I often blog about how it’s important for leaders to take action, even if it may not be comfortable or easy. My continued musings about my little garden on my terrace led to yet another metaphor that illustrates this essential leadership concept.
It’s important to weed your garden …
Earlier this year, in the spring, I carefully planned out and planted my little patio garden. It has grown exactly as I hoped – the rainbow of snapdragons are finished flowering but the petunias are still blooming in a riot of colour; the mint and the chives are growing like crazy; and the red maples that were planted a few years ago continue to mature and flourish. I love my little terrace oasis.
Except for one thing – those darn weeds that appear to sprout up overnight, or sometimes seemingly in the blink of an eye! Turns out that if you don’t weed your garden regularly, these annoying wild interlopers can quickly take over and choke what you spent hours and days carefully cultivating. And unfortunately, as I have discovered, weeding your garden isn’t a one-time activity. It is something you need to do consistently and regularly to ensure that what you’ve planted continues to thrive and succeed.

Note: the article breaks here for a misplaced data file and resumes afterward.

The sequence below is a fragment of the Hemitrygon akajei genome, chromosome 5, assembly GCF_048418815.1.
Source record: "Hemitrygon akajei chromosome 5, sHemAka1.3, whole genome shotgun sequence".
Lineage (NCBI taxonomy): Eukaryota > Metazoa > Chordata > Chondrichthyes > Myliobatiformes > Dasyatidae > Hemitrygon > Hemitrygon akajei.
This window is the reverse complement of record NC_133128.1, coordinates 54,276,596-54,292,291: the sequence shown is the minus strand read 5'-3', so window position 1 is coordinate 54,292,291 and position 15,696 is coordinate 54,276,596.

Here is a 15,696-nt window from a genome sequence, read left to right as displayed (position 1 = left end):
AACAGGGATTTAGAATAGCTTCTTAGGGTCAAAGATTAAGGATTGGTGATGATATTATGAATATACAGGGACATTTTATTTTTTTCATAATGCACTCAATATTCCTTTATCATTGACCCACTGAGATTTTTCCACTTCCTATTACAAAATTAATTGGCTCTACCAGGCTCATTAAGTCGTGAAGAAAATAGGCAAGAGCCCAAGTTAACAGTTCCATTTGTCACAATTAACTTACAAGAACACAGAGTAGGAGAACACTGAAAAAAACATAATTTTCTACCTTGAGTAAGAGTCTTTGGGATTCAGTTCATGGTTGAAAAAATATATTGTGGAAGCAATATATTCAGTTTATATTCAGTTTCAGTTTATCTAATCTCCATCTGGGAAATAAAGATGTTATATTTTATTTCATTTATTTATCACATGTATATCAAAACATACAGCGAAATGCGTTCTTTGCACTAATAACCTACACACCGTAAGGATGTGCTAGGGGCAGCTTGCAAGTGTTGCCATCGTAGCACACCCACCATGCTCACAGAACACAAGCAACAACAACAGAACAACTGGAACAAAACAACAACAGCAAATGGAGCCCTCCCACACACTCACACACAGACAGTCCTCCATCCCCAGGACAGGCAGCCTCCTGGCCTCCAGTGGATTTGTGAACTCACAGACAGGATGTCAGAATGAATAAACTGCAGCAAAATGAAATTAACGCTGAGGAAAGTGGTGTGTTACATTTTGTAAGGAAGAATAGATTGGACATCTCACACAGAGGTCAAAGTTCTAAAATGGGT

Just like it’s important to take action to “weed” your team
Much like what happens in leadership. Your team is a like a garden. But there are also weeds – negativity, unnecessary stressors from other departments, or even a specific problem individual or two. Your role as a leader is to make sure you consistently and regularly weed your garden to ensure that your people don’t get choked by negative impacts and attitudes.
Translated into action, this means that you need to keep a close watch on what may be impeding high-performance on your team, and then step up to deal with the problems before they cause significant damage. This could require that you move quickly and decisively to deal with the source of negativity. It may necessitate promptly addressing a performance problem. It may involve difficult conversations with your peers in other departments. Whatever it is, you need to take action. As a leader, it is your responsibility to create a weed-free environment in which your staff can continue to thrive and succeed.
I’d love to hear your thoughts about this metaphor. Does it fit your experiences as a leader? Do you take action, or is it easier to simply let the weeds grow? What are the challenges you face in “weeding your garden”? Please comment below.